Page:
Electrical control components are used within electrical control panels and perform specific functions, such as a timer or relay. There is a range of different components that can be utilised for a range of purposes and your control panel supplier can discuss your individual requirements with you to ensure you’re using the best components.
Where are electrical control components used?
An electrical control panel is an electrical enclosure that contains control components, operator devices and electrical power components that meet a specific purpose.
They are used in all industries, but each individual industry or customer will have unique preferences, which results in an endless number of possible variables. For example, there are unique panels to meet the safety requirements of hazardous environments, such as in the gas and oil industries – http://www.controlengeurope.com/article/132896/ATEX-and-the-control-panel.aspx.
Types of electrical control components
There are many different electrical control components manufacturers and suppliers, such as http://www.osmelectrical.com/, who can offer solutions that match your requirements, but there are some typical components that are necessary for most control panels.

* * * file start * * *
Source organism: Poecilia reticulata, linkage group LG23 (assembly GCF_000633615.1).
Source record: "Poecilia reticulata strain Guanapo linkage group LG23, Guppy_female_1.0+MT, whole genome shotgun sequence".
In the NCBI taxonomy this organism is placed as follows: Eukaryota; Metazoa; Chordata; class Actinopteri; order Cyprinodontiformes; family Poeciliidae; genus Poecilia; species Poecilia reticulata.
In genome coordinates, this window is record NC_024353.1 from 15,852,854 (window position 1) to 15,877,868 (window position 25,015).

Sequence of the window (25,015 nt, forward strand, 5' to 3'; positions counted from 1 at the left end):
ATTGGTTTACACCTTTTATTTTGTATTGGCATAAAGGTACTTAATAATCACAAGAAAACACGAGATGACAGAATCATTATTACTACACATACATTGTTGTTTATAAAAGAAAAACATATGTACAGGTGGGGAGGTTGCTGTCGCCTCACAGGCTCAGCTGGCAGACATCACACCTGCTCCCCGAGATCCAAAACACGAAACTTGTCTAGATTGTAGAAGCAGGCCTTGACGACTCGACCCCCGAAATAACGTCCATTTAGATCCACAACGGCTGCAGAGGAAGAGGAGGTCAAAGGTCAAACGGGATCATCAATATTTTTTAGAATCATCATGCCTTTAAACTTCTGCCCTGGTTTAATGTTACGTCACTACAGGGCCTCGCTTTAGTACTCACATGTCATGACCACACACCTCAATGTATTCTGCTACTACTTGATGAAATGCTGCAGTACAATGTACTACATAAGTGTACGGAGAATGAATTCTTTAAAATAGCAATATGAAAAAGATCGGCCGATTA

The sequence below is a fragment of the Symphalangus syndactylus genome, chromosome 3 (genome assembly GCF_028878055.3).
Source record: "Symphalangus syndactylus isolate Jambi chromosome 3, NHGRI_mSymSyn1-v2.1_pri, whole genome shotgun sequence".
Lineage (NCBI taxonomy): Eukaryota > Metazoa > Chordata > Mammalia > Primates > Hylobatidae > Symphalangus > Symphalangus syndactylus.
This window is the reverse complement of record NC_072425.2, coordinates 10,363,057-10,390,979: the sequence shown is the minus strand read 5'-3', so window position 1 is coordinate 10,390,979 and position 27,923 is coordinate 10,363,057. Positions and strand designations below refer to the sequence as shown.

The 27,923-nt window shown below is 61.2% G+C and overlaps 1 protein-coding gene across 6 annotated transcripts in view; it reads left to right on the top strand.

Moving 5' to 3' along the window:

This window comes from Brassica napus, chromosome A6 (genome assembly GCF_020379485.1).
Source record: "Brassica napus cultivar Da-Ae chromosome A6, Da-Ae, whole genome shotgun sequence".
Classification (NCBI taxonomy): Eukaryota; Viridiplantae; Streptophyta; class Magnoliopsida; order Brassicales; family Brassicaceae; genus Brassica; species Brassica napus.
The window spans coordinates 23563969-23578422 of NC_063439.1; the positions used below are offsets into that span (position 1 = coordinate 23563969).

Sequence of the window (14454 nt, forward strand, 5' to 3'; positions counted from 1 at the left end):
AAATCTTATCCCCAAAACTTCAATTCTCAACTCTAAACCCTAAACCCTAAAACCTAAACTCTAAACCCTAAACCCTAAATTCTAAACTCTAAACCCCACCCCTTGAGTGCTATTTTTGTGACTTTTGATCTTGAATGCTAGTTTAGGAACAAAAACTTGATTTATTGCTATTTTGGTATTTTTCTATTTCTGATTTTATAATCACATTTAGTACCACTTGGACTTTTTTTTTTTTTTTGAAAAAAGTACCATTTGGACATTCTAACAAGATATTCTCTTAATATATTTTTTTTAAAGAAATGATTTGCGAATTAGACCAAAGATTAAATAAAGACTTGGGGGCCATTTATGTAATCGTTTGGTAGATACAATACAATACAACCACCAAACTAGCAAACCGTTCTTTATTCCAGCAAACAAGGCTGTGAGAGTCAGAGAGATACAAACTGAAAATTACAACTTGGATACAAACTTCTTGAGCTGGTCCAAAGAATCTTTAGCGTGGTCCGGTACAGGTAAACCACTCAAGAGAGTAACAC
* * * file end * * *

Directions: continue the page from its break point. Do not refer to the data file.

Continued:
This is the simplest type of control device, which uses an electrical voltage to energise or de-energise a coil, as well as a contact whose logic state can be altered based on that of the coil. They are used as a means of switching on and off other devices, like pilot lights and contactors.
The next basic control device is a timing relay. These control relays have an integrated timer which determines when the state of the contacts is changed and they will turn on or off other components at the required time.
Programmable logic controllers
These are a series of controllers, for instance, timers and relays, contained within a package. They are available in a range of forms, with prices varying accordingly, based on the specific requirements. These are flexible controllers and enable communication, but it is necessary for them to be programmed correctly, using the appropriate skills and tools, for them to perform effectively.
These electrical control components work alongside power components, such as circuit breakers, fused disconnects, motor starters and variable frequency drives, to manage the electrical power flow, as well as operator devices, including pilot devices, digital panel meters and operator interfaces, to enable the components within a control panel to be monitored and controlled by the operator.